Myths and Facts about HPV
January is Cervical Cancer
Myth: I'm the only person I know with HPV
It's easy to understand why so many people hold this misunderstanding about HPV. After all, public awareness of the virus is extremely low. Most people who contact us with questions about HPV have never even heard of HPV until they were diagnosed.
Those struggling with this troubling condition or strange new diagnosis rarely discuss it with others, since it would seem unlikely that they would understand. And others--your second-best friend, your cousin, your coworker, your neighbor across the street--likewise feel constrained to keep silent about their HPV, thinking that you wouldn't understand.
The net result is that very few people ever have the chance to place genital HPV in an accurate context, as the very common virus it really is. According to an article published in 1997 in the American Journal of Medicine, about 74 percent of Americans--nearly three out of four--have been infected with genital HPV at some point in their lives.
Among those ages 15-49, only one in four Americans has not had a genital HPV infection.
It's true that most often genital HPV produces no symptoms or illness, and so a person who has been infected may never know about it. Experts estimate that at any given time, only about 1% of all sexually active Americans have visible genital warts. Far more women have abnormal Pap tests related to HPV infection, but in many cases health care providers do not explain the link between HPV and cervical infection, perpetuating the misunderstanding.
Myth: Only people who have casual sex get STIs
Even with up to 19 million Americans contracting a sexually transmitted infection (STI) each year, many people continue to believe that only "someone else"--for example, people who have multiple partners, sex outside of marriage, or a different lifestyle--are at risk.
It is true that a higher number of sexual partners over the course of a lifetime does correlate with a higher risk for STIs, including HPV. This is not because of any moral judgment concerning "casual" sex as compared with "committed" sex, but simply because the more sexual partners you have, the more likely you will have a partner who (knowingly or unknowingly) is carrying an STI.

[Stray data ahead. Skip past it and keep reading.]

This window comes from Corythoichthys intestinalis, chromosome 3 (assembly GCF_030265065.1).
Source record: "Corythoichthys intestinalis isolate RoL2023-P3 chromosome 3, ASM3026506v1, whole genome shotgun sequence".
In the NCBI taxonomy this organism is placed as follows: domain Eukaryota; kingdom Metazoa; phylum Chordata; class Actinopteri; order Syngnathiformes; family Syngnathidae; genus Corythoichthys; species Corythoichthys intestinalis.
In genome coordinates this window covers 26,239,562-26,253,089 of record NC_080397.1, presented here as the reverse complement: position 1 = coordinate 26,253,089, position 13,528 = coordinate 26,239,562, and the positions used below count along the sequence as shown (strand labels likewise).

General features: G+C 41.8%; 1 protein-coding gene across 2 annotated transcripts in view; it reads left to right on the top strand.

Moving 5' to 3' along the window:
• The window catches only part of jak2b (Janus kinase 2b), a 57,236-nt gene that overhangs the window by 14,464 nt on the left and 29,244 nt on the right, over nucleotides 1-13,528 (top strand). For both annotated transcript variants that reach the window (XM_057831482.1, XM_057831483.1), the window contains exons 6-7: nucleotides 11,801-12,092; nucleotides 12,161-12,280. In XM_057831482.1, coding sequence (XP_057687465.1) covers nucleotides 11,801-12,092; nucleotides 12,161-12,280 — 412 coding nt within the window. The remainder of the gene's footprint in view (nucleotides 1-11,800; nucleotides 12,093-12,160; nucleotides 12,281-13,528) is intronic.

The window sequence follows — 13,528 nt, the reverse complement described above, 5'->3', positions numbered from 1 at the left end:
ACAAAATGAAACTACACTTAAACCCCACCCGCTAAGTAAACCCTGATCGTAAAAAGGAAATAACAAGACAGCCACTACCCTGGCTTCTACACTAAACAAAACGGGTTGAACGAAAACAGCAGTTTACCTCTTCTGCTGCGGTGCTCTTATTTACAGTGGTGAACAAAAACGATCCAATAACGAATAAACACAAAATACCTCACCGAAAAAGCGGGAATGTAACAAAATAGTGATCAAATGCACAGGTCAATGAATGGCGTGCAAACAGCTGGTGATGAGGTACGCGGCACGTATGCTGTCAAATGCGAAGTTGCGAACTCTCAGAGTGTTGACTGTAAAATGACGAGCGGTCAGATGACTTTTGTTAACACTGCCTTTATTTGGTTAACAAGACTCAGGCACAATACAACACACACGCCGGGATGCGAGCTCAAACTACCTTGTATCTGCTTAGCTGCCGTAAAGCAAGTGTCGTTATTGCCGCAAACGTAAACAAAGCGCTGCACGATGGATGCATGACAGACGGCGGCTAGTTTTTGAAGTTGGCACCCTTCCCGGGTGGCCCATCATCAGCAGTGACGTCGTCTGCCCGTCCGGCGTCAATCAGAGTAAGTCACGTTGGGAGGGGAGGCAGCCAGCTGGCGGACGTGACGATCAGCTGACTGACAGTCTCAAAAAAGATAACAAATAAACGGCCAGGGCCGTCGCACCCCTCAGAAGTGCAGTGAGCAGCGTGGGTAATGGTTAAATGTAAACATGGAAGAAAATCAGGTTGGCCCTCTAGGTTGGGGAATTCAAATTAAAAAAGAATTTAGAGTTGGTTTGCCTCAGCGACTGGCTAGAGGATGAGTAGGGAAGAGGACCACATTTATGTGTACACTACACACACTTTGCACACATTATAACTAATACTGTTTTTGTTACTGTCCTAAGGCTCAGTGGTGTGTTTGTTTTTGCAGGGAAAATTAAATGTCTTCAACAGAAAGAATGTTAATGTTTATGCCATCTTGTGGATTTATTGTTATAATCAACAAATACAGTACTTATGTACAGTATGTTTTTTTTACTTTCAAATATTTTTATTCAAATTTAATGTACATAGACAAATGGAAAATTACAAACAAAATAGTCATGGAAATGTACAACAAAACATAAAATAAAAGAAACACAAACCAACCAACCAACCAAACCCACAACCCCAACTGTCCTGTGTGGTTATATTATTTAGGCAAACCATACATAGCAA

However, STIs can be passed along as readily in a loving, long-term relationship as in a one-night stand. And HPV is the virus to prove it. At least one study of middle-class, middle-aged women, most of them married with children, found that 21% were infected with cervical HPV. In other studies, according to Nancy Kiviat, MD, a researcher at the University of Washington, about 80% of people who have had as few as four sexual partners have been infected with HPV.
Myth: An HPV diagnosis means someone has cheated
This myth has been responsible for a great deal of anger, confusion, and heartache. It has led many people to tragically wrong conclusions because it fails to take into account one of the most mysterious aspects of genital HPV: its ability to lie latent.
The virus can remain in the body for weeks, years, or even a lifetime, giving no sign of its presence. Or a genital HPV infection may produce warts, lesions, or cervical abnormalities after a latent period of months or even years.
As mentioned above, most people who are infected with genital HPV never know it; their virus does not call attention to itself in any way. In most cases, a person is diagnosed with HPV only because some troubling symptom drove him or her to a health care professional, or some abnormality was revealed in the course of a routine exam.
But although careful examination can identify genital HPV infection, and laboratory tests may even narrow down the identification to a specific type among the two dozen or so that inhabit the genital tract, there is simply no way to find out how long a particular infection has been in place, or to trace it back to a particular partner.
In a monogamous relationship, therefore, just as in an affair or even in an interval of no sexual relationships at all, an HPV diagnosis means only that the person contracted an HPV infection at some point in his or her life.